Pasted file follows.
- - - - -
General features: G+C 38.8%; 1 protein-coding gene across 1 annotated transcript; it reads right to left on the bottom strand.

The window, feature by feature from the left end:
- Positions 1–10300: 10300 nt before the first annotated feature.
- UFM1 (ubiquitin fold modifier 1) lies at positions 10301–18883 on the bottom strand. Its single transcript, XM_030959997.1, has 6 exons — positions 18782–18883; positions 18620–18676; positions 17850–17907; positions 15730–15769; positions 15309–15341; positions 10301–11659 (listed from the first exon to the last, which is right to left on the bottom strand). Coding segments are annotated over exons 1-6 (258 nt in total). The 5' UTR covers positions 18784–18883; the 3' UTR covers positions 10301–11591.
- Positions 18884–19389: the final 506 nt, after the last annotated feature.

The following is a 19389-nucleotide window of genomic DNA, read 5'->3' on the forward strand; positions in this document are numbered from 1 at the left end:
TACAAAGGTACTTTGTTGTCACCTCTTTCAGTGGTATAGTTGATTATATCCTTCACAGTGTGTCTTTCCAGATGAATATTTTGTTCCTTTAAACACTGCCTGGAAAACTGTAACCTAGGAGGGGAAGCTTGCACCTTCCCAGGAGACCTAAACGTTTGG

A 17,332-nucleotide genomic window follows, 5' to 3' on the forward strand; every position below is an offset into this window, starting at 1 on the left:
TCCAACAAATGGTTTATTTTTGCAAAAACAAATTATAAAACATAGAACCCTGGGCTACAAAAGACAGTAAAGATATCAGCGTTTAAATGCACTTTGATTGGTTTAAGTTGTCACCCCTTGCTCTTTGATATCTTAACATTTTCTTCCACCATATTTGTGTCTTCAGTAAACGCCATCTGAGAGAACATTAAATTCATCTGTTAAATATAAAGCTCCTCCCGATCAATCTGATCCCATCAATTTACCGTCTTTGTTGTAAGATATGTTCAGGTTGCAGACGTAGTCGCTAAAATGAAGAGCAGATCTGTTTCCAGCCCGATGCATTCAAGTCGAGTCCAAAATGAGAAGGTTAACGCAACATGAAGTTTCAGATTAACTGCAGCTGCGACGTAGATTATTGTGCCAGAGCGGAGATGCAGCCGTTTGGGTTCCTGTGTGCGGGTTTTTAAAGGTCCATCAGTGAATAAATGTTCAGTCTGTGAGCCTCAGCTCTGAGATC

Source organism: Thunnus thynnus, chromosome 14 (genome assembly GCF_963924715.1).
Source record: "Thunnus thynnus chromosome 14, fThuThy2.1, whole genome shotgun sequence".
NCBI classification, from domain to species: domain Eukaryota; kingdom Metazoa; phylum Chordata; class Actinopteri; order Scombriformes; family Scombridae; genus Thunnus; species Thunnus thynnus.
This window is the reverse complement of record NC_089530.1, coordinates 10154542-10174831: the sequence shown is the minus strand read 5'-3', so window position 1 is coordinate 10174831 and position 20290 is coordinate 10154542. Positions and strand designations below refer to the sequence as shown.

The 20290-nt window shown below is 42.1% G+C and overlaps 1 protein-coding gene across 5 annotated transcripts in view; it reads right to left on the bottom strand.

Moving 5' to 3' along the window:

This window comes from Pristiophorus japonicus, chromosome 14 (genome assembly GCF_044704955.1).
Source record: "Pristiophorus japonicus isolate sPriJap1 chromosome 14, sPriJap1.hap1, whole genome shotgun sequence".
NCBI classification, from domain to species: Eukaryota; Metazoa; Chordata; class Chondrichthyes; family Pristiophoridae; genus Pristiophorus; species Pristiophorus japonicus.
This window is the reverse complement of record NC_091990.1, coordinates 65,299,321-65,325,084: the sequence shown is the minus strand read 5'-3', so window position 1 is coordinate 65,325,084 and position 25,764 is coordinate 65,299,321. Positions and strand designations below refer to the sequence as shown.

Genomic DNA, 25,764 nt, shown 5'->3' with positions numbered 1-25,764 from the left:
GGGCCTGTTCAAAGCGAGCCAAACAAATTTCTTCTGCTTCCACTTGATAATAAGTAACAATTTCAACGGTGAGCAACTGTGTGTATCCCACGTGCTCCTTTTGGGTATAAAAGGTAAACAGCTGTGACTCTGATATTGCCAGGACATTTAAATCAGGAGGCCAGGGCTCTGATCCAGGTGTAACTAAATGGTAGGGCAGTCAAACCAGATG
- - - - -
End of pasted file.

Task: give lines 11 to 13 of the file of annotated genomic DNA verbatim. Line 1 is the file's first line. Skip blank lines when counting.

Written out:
Source record: "Thunnus thynnus chromosome 14, fThuThy2.1, whole genome shotgun sequence".
NCBI classification, from domain to species: domain Eukaryota; kingdom Metazoa; phylum Chordata; class Actinopteri; order Scombriformes; family Scombridae; genus Thunnus; species Thunnus thynnus.
This window is the reverse complement of record NC_089530.1, coordinates 10154542-10174831: the sequence shown is the minus strand read 5'-3', so window position 1 is coordinate 10174831 and position 20290 is coordinate 10154542. Positions and strand designations below refer to the sequence as shown.